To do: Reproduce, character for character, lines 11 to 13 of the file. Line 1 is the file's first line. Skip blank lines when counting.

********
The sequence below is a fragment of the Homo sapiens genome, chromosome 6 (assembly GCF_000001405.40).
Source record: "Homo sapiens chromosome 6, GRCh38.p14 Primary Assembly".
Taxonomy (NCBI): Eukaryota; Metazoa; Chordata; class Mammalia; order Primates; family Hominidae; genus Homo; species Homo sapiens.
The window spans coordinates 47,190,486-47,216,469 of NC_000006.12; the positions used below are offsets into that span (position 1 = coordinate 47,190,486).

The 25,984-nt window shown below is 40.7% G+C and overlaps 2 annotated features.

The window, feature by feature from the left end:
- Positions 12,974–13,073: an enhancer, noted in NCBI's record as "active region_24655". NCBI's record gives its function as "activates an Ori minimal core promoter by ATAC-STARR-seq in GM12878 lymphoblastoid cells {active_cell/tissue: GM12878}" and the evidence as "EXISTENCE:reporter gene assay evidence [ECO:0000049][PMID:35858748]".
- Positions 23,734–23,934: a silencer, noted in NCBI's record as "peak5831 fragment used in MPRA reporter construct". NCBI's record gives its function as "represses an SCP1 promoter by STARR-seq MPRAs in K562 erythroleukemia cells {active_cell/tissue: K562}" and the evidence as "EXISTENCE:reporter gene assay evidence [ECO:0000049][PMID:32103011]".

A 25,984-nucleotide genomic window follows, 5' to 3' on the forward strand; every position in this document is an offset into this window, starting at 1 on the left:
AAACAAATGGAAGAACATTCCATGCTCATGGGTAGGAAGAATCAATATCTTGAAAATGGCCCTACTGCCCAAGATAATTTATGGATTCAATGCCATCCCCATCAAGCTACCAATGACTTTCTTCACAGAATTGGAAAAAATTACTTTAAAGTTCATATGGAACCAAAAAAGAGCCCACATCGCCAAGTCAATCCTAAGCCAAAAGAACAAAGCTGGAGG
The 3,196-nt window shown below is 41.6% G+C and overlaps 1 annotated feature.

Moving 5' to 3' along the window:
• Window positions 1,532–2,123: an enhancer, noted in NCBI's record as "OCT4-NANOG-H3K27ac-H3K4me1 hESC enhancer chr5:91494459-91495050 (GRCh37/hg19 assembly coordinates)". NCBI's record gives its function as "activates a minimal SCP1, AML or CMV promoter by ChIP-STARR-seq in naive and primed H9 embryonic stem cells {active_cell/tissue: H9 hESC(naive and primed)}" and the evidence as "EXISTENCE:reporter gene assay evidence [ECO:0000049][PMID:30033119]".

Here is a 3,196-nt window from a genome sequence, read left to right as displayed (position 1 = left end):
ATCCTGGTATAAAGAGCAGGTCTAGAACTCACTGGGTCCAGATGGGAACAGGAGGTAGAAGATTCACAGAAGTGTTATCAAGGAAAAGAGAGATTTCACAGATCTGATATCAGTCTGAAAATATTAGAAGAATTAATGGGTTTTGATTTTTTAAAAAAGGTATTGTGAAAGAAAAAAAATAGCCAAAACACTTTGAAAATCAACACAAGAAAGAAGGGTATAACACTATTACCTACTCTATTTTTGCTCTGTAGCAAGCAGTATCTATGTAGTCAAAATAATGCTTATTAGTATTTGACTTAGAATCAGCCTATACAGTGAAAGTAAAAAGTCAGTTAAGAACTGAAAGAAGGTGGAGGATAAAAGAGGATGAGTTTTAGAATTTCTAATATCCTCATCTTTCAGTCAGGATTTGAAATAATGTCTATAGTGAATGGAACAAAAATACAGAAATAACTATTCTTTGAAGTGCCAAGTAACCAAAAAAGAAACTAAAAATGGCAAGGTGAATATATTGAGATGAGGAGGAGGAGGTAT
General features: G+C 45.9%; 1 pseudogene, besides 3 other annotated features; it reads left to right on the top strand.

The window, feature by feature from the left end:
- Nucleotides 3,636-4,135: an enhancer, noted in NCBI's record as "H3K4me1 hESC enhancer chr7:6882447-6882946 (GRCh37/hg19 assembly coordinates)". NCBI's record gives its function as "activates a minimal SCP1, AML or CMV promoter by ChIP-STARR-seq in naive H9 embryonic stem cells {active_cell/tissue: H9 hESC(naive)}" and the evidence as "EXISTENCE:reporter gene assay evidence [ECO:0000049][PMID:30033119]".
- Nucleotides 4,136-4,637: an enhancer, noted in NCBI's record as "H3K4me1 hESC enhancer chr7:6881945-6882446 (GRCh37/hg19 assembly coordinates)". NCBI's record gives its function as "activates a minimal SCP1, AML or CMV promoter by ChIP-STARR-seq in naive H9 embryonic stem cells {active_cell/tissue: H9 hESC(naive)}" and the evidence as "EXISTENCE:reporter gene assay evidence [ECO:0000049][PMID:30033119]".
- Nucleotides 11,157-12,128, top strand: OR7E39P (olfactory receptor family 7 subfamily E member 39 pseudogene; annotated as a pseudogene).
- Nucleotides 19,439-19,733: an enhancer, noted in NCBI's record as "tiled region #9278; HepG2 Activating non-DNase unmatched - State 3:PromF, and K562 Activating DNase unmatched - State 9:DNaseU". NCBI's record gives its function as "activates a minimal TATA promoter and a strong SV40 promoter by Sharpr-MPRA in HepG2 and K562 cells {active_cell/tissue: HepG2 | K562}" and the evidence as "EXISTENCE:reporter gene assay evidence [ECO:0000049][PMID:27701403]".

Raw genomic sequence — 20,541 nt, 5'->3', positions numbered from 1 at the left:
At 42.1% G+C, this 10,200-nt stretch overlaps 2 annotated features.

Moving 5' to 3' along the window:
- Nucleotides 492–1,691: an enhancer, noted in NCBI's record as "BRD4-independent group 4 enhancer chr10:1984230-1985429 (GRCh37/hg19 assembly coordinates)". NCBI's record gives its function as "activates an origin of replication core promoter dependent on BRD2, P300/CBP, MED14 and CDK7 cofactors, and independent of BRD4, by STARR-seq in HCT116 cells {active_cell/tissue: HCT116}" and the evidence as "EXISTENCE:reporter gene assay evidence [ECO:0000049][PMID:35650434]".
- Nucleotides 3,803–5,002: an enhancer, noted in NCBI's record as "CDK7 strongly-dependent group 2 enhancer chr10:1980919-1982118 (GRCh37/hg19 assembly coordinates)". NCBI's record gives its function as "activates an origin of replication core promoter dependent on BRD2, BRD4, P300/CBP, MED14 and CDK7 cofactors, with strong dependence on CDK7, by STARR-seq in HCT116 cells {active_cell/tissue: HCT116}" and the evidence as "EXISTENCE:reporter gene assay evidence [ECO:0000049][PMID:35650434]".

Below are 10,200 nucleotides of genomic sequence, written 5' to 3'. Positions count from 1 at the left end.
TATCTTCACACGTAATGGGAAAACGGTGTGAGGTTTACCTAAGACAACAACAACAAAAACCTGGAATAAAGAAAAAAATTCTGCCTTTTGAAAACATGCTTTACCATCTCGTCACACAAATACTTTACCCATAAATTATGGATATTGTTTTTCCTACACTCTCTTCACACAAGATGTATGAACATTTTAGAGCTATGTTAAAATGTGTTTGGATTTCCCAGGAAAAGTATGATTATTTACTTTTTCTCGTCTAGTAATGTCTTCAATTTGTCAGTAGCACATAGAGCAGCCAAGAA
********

The 3,196-nt window shown below is 41.6% G+C and overlaps 1 annotated feature.

Moving 5' to 3' along the window:
• Window positions 1,532–2,123: an enhancer, noted in NCBI's record as "OCT4-NANOG-H3K27ac-H3K4me1 hESC enhancer chr5:91494459-91495050 (GRCh37/hg19 assembly coordinates)". NCBI's record gives its function as "activates a minimal SCP1, AML or CMV promoter by ChIP-STARR-seq in naive and primed H9 embryonic stem cells {active_cell/tissue: H9 hESC(naive and primed)}" and the evidence as "EXISTENCE:reporter gene assay evidence [ECO:0000049][PMID:30033119]".